Hands-on: Nokia 808 PureView

Hands-on: Nokia 808 PureView

Hands-on: Nokia 808 PureView

While Nokia marches on with Microsoft in their pursuit for a third mobile ecosystem, the Symbian camp received a shot in the arm with the unveiling of a new member, the Nokia 808 PureView.

The 808 PureView may be just another Nokia Belle-powered phone but it easily stole the limelight  with its 41-megapixel sensor. Nokia claims that the 808 PureView is the best camera smartphone in the world. Does the Nokia 808 PureView have what it takes to put Symbian^3 mobile platform back on the radar of consumers? Let's find out.

The Nokia 808 PureView may be just another Symbian^3 device but ...

when it was announced to have a massive 41-megapixel sensor, jaws (including ours) dropped in awe.

Picking up from where the N8 left off, the Nokia 808 PureView easily succeeds the ageing champ as the industry's leading camera smartphone

All About PureView 

PureView is actually an in-house pixel-over sampling technology developed by Nokia to be used in conjunction with the Carl Zeiss optics. When Nokia mentioned that the 808 PureView comes with a 41-megapixel sensor, it does not mean the device captures images with resolution of 41 megapixels. What Nokia basically does is capturing image information from seven adjacent pixels and condensing them into one pixel, resulting in a much sharper image.

Editor's note: To understand how the 41-megapixel sensor works, our resident camera reviewer takes some time to examine and explain the significance of megapixels and sensor sizes in this feature.

Using the PureView sensor mode allows you to switch among different resolutions (e.g. 8MP, 5MP and 2MP) using different aspect ratios (e.g. 4:3 or 16:9)

The camera user interface is pretty straightforward although it may be a tad too confusing for beginners in photography.

Hidden at the back of the Nokia 808 PureView are the powerful Carl Zeiss optics, 41-megapixel sensor, Xenon flash and LED flash. Fortunately, the camera lens is not flushed to the body of the 808 as it will be susceptible to scratches.

Here are two videos of the Nokia 808 PureView in action. The first video showcases the capabilities of the handset in zooming up real close to a subject and being able to see the details clearly. The second video is a guide to the camera user interface of the Nokia 808 PureView.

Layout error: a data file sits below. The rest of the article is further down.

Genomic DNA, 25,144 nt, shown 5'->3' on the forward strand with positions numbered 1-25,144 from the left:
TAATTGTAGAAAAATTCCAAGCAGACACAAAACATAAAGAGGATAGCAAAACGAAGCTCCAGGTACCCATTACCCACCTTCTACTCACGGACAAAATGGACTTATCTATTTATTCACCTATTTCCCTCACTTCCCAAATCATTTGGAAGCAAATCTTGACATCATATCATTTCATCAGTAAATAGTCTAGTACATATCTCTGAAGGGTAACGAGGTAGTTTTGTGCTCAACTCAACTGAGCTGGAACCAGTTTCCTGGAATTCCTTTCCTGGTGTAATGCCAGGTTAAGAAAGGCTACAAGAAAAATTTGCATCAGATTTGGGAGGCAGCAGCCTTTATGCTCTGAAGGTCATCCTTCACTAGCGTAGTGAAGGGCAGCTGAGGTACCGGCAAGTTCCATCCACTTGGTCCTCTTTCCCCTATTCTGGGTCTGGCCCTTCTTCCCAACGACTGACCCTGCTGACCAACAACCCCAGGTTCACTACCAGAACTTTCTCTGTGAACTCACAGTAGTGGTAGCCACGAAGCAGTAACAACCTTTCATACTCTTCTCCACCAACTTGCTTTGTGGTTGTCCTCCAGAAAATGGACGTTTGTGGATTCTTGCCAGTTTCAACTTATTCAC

The large size of the lens caused a bulge at the top back section of the Nokia 808 PureView. Having said that, the device is thickest at 17.95mm at the camera and its thinnest point is 13.9mm. In terms of handling, we had no problems with the Nokia 808 PureView.

The Nokia 808 PureView runs on the latest Belle operating system. Its 1.3GHz single-core processor and 512MB RAM seemed sufficient in ensuring smooth operation of the device during our hands-on.

You must be wondering why Nokia made the decision to debut the PureView on a Symbian^3 device instead of the Windows Phone platform. Nokia's response is that PureView was developed with Symbian as the reference platform. The good news is that Nokia has plans to bring PureView to other devices in the future although no time frame is provided at the moment.

Nokia 808 PureView 

  Key highlights of the Nokia 808 PureView 

  • Nokia Belle 
  • 4.0-inch ClearBlack AMOLED capacitive touch screen display  / Corning Gorilla Glass / 2.5D curved glass  640 x 360 pixels 
  • 1.3GHz single-core processor 
  • 512 RAM / 16GB onboard storage (microSD expandability up to 48GB)
  • 41-megapixel camera sensor with Nokia Pureview Pro imaging technology and Carl Zeiss optics / Xenon flash / LED flash for video recording / f/2.4 aperture lens / 1080p HD video recording 
  • 1400 mAh battery
  • 169g
  • 123.9 x 60.2 x 13.9mm (17.95mm at camera) 
  • Availability: Expected to start shipping in May at an estimated price of 450 euros before taxes and subsides